Fox Business host Stuart Varney and Fox Radio host Todd Starnes expressed their outrage on Dec. 22 that Catherine Gordon, a teacher at Bangor High School in Maine, was told to take down her "Hello Kitty" Christmas tree, but was later allowed to put it back up (video below).
“In this case, no one even complained,” Starnes says, “And the principal was just very concerned that someone might take offense and actually told the teacher, who had had a Christmas tree in her room for 30 years -- 30 years -- that this tree might cause someone to be offended because it represents a religion.”
"Not one child said it was inappropriate or made them feel uncomfortable," Gordon previously told Starnes.
Gordon reminisced about the days when teachers hosted Christmas parties, served Christmas cookies, sang Christmas carols and decorated Christmas trees at school.
“None of that is allowed now,” Gordon reportedly wrote on Facebook. “I feel that this is definitely a turning point in our society -- when everything offends everyone all the time.”
“It just sucks the joy out of everything,” she added.
“She said that they’re just sucking the joy out of Christmas,” Starnes said on Fox Business. "And that’s exactly what they’re doing."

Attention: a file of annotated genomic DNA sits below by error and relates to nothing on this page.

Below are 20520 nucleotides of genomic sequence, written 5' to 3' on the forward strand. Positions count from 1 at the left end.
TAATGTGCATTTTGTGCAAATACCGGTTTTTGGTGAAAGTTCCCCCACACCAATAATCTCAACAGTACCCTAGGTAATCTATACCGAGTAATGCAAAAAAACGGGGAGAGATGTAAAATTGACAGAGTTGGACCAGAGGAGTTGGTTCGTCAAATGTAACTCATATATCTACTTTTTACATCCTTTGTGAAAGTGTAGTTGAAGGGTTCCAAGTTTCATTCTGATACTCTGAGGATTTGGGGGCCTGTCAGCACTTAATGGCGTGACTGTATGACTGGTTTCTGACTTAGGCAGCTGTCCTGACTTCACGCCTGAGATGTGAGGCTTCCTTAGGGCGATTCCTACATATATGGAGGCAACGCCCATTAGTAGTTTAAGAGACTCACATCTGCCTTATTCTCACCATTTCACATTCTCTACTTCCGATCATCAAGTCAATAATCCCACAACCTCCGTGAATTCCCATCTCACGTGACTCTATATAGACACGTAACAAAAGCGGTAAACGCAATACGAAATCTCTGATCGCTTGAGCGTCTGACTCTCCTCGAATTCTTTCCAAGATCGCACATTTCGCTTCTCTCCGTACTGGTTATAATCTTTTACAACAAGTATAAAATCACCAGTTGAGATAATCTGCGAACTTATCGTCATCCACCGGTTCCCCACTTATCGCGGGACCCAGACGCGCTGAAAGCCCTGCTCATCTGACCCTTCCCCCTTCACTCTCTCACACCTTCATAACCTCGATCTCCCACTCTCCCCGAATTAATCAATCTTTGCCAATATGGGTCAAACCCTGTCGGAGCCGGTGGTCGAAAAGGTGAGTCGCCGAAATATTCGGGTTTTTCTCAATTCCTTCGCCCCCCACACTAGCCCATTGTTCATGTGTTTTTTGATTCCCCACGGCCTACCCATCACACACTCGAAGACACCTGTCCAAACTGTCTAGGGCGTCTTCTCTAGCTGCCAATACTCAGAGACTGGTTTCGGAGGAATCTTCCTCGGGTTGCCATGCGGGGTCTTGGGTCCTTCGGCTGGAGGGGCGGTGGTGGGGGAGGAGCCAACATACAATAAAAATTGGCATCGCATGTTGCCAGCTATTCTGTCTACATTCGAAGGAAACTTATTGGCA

“Sucking the joy out of Christmas," Varney echoed.
“And look at what’s filling the void,” Starnes said. “You’ve got the rise of Islam across Western Europe right now. I think we need to start paying really close attention because here in this country, we are right on the cusp of that purge, getting rid of Christianity from the public marketplace. And what’s going to fill the void? It will be secular humanism.”
Activist groups in the U.S. oppose the promotion of Christianity by the government on government grounds.
“But the issue here is do you have the guts, do you have the courage to fight these atheists and these progressives?” Starnes asked.
Starnes went on to say that Christian law firms such as the Liberty Institute, which failed to defend Kentucky Clerk Kim Davis, and Alliance Defending Freedom were willing to defend schools that promoted Christianity.